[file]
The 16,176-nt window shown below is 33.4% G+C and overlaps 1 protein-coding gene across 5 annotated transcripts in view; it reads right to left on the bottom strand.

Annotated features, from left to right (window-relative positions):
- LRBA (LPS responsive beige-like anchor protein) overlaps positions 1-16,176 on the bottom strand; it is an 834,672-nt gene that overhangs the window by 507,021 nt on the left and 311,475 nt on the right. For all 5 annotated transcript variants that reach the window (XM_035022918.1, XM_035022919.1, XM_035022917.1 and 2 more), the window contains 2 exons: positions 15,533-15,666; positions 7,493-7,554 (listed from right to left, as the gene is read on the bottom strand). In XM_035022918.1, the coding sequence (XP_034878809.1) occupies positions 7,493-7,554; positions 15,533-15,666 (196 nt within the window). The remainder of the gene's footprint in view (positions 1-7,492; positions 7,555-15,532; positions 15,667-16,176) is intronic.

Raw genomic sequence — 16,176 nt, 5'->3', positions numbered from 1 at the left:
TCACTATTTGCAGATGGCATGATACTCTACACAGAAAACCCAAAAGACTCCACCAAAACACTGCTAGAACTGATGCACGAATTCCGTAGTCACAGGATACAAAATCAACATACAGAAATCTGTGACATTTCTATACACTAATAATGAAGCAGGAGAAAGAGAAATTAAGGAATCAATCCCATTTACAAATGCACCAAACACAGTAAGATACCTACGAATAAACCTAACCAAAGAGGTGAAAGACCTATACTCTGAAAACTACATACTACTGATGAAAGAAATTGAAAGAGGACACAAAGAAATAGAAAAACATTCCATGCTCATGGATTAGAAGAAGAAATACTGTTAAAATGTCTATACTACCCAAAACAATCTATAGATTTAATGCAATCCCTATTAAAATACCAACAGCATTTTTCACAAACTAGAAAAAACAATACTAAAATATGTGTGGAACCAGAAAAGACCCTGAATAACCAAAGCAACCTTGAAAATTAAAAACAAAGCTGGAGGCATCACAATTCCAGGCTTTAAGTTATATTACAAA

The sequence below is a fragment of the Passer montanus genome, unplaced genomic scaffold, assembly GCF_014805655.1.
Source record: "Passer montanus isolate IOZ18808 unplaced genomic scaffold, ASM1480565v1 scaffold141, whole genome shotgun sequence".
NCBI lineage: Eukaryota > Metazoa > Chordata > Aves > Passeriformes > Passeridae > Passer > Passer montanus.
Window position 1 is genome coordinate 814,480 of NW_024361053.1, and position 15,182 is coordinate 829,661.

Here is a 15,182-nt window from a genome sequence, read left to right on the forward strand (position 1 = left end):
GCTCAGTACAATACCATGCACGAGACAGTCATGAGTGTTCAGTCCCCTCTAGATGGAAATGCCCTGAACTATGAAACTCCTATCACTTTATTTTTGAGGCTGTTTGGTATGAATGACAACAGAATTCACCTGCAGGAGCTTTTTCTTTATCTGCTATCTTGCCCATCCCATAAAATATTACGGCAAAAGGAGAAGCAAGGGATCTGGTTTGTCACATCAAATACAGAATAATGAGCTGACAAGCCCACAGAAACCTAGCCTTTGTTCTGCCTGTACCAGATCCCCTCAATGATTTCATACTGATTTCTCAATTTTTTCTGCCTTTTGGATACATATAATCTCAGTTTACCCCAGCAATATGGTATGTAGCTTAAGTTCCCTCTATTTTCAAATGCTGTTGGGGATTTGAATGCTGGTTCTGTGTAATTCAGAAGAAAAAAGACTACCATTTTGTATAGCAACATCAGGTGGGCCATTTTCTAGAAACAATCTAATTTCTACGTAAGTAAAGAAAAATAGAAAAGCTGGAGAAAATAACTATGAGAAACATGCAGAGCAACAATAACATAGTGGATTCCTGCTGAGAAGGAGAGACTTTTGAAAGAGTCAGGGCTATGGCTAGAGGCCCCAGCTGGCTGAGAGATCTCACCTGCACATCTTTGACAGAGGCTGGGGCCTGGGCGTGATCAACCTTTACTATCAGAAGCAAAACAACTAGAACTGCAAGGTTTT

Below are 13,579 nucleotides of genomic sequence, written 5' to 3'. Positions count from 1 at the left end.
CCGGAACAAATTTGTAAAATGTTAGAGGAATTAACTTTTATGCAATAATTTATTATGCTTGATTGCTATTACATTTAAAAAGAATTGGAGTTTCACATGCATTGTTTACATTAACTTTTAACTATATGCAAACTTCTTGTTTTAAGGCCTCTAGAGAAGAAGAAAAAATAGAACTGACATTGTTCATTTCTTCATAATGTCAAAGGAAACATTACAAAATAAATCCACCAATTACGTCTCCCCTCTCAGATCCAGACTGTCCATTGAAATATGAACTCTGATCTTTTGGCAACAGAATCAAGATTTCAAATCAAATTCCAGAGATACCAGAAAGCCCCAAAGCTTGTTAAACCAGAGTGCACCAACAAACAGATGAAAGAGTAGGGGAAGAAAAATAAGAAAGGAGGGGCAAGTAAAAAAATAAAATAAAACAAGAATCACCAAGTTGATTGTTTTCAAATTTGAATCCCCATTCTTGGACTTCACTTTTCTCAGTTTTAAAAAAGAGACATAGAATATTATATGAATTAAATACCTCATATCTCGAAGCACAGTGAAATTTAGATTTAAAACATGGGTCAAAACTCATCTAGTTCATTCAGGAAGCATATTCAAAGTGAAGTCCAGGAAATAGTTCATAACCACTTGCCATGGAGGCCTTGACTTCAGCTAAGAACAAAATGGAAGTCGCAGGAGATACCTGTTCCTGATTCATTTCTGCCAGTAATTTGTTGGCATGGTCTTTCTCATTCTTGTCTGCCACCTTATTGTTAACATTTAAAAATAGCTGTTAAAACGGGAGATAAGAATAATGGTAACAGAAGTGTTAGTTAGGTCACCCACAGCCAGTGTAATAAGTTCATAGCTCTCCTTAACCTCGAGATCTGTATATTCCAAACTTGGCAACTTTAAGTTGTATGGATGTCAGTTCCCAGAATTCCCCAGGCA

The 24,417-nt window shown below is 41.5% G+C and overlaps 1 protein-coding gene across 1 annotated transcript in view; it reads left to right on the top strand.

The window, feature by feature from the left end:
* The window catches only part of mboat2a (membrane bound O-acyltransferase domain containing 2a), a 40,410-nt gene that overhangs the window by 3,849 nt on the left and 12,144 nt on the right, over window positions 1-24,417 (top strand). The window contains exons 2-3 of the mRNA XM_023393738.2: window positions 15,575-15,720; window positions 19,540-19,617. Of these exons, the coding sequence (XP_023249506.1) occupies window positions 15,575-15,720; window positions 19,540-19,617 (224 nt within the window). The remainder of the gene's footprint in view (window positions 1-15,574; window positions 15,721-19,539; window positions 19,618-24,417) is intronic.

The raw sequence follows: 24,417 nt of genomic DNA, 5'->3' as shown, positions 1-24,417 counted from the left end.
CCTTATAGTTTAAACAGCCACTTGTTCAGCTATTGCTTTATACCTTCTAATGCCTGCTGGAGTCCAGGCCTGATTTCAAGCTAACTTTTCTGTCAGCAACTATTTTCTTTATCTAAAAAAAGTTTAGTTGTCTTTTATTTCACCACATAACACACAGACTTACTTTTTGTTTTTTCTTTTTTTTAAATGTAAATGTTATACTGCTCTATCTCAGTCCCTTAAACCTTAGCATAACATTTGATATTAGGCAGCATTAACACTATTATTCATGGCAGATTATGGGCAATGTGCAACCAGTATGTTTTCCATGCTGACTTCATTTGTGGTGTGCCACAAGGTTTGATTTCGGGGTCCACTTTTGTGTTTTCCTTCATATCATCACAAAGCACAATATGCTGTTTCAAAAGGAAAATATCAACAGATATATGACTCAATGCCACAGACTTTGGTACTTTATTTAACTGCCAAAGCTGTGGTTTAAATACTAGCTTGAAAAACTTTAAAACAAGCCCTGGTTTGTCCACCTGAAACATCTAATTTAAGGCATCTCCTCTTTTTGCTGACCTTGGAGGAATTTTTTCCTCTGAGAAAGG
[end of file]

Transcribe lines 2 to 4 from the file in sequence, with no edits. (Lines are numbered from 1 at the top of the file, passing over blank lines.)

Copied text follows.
Annotated features, from left to right (window-relative positions):
- LRBA (LPS responsive beige-like anchor protein) overlaps positions 1-16,176 on the bottom strand; it is an 834,672-nt gene that overhangs the window by 507,021 nt on the left and 311,475 nt on the right. For all 5 annotated transcript variants that reach the window (XM_035022918.1, XM_035022919.1, XM_035022917.1 and 2 more), the window contains 2 exons: positions 15,533-15,666; positions 7,493-7,554 (listed from right to left, as the gene is read on the bottom strand). In XM_035022918.1, the coding sequence (XP_034878809.1) occupies positions 7,493-7,554; positions 15,533-15,666 (196 nt within the window). The remainder of the gene's footprint in view (positions 1-7,492; positions 7,555-15,532; positions 15,667-16,176) is intronic.

Raw genomic sequence — 16,176 nt, 5'->3', positions numbered from 1 at the left: